Tuesday, April 28, 2015
Child victims of bullying fare worse in the long run than maltreated children
Children who have been bullied by peers have similar or worse long-term mental health outcomes than children maltreated by adults, according to a study to presented Tuesday, April 28 at the Pediatric Academic Societies (PAS) annual meeting in San Diego, and to be published in The Lancet Psychiatry at the same time.
The mental health consequences of maltreatment by adults are well-documented. Being bullied also can lead to problems later in life. However, it is not known whether long-term mental health issues among victims of bullying are related to having been maltreated by adults as well.
To determine the effects of bullying on mental health, researchers compared young adults in the United States and the United Kingdom who had been maltreated, bullied or both during childhood. Subjects from the U.K. were part of the Avon Longitudinal Study of Parents and Children (ALSPAC), and U.S. subjects were part of the Great Smoky Mountain Study (GSMS).
Researchers analyzed data from 4,026 ALSPAC participants on reports of maltreatment between the ages of 8 weeks and 8.6 years; bullying at ages 8, 10 and 13; and mental health outcomes (anxiety, depression, self-harm/suicidality, overall mental health problems) at age 18. Data were available for 1,273 participants in the GSMS on maltreatment and bullying between the ages of 9 and 16, and mental health outcomes through ages 19-25.
Results showed that in general, children and adolescents were more likely to experience abuse from peers than from parents or other adults.
In the ALSPAC group, 8.5 percent of children were exposed to maltreatment only, 29.7 percent to bullying only and 7 percent to both maltreatment and bullying. In the GSMS group, 15 percent were maltreated only, 16.3 percent were bullied only and 9.8 percent were maltreated and bullied.
In both groups, maltreated children were more likely to be bullied than those not maltreated.
After adjusting for confounders such as family adversity, prenatal maternal mental health problems and socioeconomic status, maltreatment alone did not increase the risk of any mental health problem among youths in the ALSPAC group and increased the risk of depression in the GSMS group.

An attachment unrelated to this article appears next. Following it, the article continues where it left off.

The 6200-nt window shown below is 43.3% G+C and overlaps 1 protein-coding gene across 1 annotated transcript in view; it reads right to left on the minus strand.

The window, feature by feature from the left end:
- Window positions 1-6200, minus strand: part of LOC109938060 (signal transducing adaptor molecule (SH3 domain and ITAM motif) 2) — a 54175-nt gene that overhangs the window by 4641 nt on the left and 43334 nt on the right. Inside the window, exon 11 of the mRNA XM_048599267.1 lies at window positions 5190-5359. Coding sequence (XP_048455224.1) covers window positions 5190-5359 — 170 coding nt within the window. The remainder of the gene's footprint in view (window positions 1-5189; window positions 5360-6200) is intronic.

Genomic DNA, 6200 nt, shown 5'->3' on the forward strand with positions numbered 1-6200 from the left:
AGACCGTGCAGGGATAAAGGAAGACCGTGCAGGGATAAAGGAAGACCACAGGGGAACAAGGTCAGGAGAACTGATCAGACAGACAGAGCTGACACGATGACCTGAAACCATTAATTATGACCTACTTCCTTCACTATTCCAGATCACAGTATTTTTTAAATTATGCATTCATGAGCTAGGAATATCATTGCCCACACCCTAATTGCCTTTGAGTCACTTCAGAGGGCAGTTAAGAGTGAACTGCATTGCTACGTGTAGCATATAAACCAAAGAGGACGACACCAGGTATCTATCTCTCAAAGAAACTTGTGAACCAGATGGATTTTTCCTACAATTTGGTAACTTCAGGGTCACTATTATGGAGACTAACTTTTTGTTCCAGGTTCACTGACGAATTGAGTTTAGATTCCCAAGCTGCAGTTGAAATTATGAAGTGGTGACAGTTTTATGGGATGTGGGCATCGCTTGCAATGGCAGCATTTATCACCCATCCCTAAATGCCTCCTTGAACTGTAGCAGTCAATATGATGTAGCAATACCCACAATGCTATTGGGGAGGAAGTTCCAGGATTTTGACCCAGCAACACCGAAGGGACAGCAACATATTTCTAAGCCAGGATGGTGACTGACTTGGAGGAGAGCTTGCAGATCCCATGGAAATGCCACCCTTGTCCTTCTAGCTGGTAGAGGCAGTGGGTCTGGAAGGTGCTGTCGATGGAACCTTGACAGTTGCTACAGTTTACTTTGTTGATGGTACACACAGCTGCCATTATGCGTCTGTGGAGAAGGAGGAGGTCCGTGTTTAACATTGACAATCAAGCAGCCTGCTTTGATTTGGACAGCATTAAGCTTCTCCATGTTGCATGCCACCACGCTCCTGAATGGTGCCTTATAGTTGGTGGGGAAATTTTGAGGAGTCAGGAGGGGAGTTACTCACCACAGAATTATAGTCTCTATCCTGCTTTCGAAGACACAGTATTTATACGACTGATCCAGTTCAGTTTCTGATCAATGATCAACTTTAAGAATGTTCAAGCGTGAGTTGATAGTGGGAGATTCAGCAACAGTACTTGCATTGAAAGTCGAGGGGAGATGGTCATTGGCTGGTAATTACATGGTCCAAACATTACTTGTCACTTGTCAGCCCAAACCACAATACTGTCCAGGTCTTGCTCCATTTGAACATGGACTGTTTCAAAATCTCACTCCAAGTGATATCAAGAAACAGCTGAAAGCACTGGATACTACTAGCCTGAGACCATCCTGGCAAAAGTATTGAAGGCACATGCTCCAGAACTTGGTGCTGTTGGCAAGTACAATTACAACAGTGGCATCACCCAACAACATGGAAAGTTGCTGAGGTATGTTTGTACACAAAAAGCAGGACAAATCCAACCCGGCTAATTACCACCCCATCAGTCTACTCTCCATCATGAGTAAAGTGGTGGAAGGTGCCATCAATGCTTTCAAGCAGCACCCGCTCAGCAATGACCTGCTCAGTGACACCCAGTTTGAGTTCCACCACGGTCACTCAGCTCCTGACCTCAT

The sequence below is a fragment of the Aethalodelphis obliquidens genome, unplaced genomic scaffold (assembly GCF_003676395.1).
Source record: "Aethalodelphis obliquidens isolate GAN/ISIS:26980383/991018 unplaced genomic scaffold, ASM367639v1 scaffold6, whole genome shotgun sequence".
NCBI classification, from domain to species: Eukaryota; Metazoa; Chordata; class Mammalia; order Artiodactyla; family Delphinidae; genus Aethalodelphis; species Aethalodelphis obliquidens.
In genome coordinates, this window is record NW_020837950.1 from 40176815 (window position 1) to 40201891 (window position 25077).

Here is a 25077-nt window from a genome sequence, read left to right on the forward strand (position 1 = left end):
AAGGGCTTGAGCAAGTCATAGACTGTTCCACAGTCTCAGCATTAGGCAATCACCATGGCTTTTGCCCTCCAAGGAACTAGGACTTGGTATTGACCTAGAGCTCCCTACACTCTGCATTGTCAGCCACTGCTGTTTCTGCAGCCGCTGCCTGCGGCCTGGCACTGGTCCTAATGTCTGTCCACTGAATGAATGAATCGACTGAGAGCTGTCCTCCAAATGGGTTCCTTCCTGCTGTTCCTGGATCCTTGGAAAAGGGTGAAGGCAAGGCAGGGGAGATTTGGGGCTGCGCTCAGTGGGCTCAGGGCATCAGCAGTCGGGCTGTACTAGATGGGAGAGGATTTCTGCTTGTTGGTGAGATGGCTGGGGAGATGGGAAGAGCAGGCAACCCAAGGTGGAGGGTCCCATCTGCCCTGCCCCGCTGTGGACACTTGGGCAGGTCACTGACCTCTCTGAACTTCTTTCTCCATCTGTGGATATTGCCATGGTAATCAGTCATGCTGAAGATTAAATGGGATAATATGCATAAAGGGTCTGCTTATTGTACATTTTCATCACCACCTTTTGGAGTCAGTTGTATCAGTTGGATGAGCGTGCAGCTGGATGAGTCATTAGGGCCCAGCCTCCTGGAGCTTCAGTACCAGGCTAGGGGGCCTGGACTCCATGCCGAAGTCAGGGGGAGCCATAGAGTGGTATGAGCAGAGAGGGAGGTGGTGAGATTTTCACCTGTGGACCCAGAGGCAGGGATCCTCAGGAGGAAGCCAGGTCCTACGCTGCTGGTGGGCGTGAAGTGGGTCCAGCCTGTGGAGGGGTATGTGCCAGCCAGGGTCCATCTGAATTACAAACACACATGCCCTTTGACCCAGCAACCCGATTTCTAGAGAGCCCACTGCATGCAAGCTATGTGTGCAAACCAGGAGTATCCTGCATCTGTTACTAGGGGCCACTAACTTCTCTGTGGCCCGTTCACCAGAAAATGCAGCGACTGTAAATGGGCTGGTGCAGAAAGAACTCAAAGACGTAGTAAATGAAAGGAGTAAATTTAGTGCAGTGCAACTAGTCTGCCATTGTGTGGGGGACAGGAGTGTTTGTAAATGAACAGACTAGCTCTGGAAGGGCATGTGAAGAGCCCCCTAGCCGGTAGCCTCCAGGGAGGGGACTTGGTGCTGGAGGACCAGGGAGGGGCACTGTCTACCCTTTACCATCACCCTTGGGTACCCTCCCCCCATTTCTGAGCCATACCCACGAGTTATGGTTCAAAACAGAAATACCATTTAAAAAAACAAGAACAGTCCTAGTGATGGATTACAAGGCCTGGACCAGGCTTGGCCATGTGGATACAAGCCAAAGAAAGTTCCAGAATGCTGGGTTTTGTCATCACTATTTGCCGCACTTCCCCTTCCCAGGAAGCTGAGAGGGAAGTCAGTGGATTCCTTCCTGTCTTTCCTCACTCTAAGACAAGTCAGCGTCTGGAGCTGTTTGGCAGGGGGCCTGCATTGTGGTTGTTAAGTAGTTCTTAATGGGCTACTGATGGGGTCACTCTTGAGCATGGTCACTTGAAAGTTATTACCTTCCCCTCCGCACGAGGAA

Those who were bullied were more likely to suffer from any mental health problem than those maltreated only. Specifically, children in the GSMS group who were bullied were more likely to suffer from anxiety, while those in the ALSPAC group were more likely to experience depression and self-harm/suicidality than those who were maltreated.
Being both maltreated and bullied also increased the risk of overall mental health problems, anxiety and depression in both groups and self-harm/suicidality in the ALSPAC group.
"Being bullied is not a harmless rite of passage or an inevitable part of growing up; it has serious long-term consequences," said study author Dieter Wolke, PhD, professor of developmental psychology and individual differences, The University of Warwick, U.K., and professor of psychology, Warwick Medical School. "It is important for schools, health services and other agencies to work together to reduce bullying and the adverse effects related to it."
Governmental efforts have focused almost solely on public policy to address family maltreatment, and much less attention and resources have been paid to bullying, Dr. Wolke added. "Hence, this imbalance in governmental efforts requires attention."